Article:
A Zen Koan for the Body, by the Body
Those arms and legs have a mind of their own. And when they came together, well, the possibilities were limitless. The last night of the two-week-long DC 10th International Improv Festival brought a collection of distinctive ingredients together with the kind of impulsive alchemy that prompted Archimedes to shout “Eureka in a bathtub!”
The musical combo—a motley crue comprised of a classically trained pianist turned electronic sound engineer (Alvin Hill Jr.), a jazz accompanist (Jonathan Matis), a synthesizer and recorder experimentalist (Tom Bickley) and the wonderful percussionist Toshi Makihara—began with dissonant, Eastern-perfumed overture, gently folding their spontaneous melodies into a full (if not entirely harmonious), elliptical construct.
Dancers waited in the wings for the inspiration to take, and followed the music center stage; the looks of commitment, intensive listening, and even a little fear, found themselves tightly knotted above their brows.
A pair of women circled each other and embraced at the waist, then, holding hands, fluidly flapped their arms in slowly reciprocating tandem. More dancers joined in, some bent over in an A-line, others twisted together in a web of linked arms and crooked legs, like a Dali painting personified.
This pensive, convoluted imagery was abruptly cut short by the “acting contingent” of the program. A man and woman portraying a brother and sister at their mother’s funeral made for a distracting, unnecessary bit of improv akin to what one may have seen on old episodes of the television show “Who’s Line is it, Anyway?” He had difficulty determining his sexuality and ethnicity (he went from a “sister” to a “sista” over the course), and she played catch-up most of the time.
A disarming pas de trios between a flute, a clarinet and the long-stemmed Claire Elizabeth Barrat provided a seductively alienating effect: they played onstage, pacing back and forth, while she channeled Ann Reinking, slinking in place with legs arching and arms rolling out. It was an unqualified success; our attention moved through the veils of the music, onto the Salome-esque pantomimes.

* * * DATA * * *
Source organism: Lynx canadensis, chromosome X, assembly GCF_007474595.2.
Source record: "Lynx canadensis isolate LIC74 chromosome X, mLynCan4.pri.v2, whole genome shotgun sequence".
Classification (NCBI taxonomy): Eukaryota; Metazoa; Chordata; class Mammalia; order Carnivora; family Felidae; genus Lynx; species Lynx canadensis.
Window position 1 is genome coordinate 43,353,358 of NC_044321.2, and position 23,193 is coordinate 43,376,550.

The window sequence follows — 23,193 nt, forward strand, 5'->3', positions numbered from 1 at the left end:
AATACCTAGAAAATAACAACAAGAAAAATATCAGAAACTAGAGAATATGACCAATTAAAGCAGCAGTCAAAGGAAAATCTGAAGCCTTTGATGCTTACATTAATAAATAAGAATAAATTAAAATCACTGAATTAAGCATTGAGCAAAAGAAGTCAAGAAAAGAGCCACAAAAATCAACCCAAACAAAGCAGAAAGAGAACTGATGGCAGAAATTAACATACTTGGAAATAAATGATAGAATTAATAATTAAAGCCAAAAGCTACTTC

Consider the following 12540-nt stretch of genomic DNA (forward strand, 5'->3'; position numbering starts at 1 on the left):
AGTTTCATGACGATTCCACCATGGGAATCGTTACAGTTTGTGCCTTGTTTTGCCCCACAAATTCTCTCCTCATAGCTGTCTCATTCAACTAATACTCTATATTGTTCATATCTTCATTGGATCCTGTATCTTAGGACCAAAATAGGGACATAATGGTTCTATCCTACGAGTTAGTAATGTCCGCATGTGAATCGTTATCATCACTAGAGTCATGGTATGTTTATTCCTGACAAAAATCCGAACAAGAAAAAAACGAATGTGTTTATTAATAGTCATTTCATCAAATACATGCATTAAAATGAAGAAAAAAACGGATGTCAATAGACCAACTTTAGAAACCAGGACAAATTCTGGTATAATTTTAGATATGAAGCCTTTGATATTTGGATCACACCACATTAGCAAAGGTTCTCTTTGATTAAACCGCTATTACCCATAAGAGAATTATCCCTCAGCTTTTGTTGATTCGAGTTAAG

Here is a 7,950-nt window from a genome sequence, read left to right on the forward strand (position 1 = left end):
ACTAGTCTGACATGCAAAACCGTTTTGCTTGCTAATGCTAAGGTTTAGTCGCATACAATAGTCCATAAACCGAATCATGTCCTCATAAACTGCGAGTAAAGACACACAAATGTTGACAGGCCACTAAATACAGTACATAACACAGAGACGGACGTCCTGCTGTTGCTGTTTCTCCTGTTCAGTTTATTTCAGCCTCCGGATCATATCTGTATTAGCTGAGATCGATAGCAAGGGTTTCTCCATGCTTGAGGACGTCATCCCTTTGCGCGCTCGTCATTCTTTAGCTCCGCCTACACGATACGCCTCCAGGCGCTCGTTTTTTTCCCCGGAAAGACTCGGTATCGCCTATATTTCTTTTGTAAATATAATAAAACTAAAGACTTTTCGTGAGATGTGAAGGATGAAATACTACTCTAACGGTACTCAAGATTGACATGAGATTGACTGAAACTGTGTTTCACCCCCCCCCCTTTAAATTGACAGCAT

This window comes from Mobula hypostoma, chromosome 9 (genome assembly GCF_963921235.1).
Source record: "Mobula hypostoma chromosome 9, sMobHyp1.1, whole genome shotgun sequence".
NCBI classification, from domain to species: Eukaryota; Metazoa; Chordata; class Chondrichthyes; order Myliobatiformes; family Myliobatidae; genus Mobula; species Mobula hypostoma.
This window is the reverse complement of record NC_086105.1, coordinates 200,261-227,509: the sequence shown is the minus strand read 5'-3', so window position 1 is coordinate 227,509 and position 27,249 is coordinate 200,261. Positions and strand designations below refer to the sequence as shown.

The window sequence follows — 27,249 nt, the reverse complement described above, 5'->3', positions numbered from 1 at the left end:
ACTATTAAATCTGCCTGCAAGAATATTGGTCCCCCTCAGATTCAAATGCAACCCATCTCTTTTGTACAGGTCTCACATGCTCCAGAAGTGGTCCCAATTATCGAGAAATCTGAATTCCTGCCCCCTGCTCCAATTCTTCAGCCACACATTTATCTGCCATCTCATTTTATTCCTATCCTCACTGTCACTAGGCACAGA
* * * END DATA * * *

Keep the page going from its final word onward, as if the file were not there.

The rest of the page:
Another actorly piece with Matthew Gottlieb and Daniel Burkholder was intermittently funny and acrobatic. Gesticulations resembling ring-around-the-rosy and mock-wrestling morphed into skips and tongue in cheek balletic vocabularies. “It was like God,” one of them said. “But it’s not,” replied the other. Almost precious, the segment was bouncy enough to serve itself as the ham that it was.
The most interesting part of the evening was a piece devoted to obsession. Mr Gottblieb portrayed a Hickey Hickman-like proprietor of some kind of mood-altering product that turns an entire household against each other, then dependent on one another. Mr. Hill left his post at the synthesizer board and became a husband just waking up and meeting his wife in the kitchen for some orange juice. The scene unfurled with smoothness but still remained alluringly abstract. Watching performers play off, and with the others, at certain moments demonstrated the graceful symbiosis found in a Balanchine ballet or a Louis Malle movie. They were incandescent together.
The Improv Festival left the audience rapt—some were coaxed into joining in the chemistry. Minds and bodies were at work, at play, and frequently to blissful ends. Mr. Burkholder and his merry men (and women) made simple an art that is as natural but complicated as any in the theatre: they made up the work, on the spot, no less, but didn’t show us the work it took to get there.
Photo: Daniel Burkholder & Sharon Mansur
2, No. 47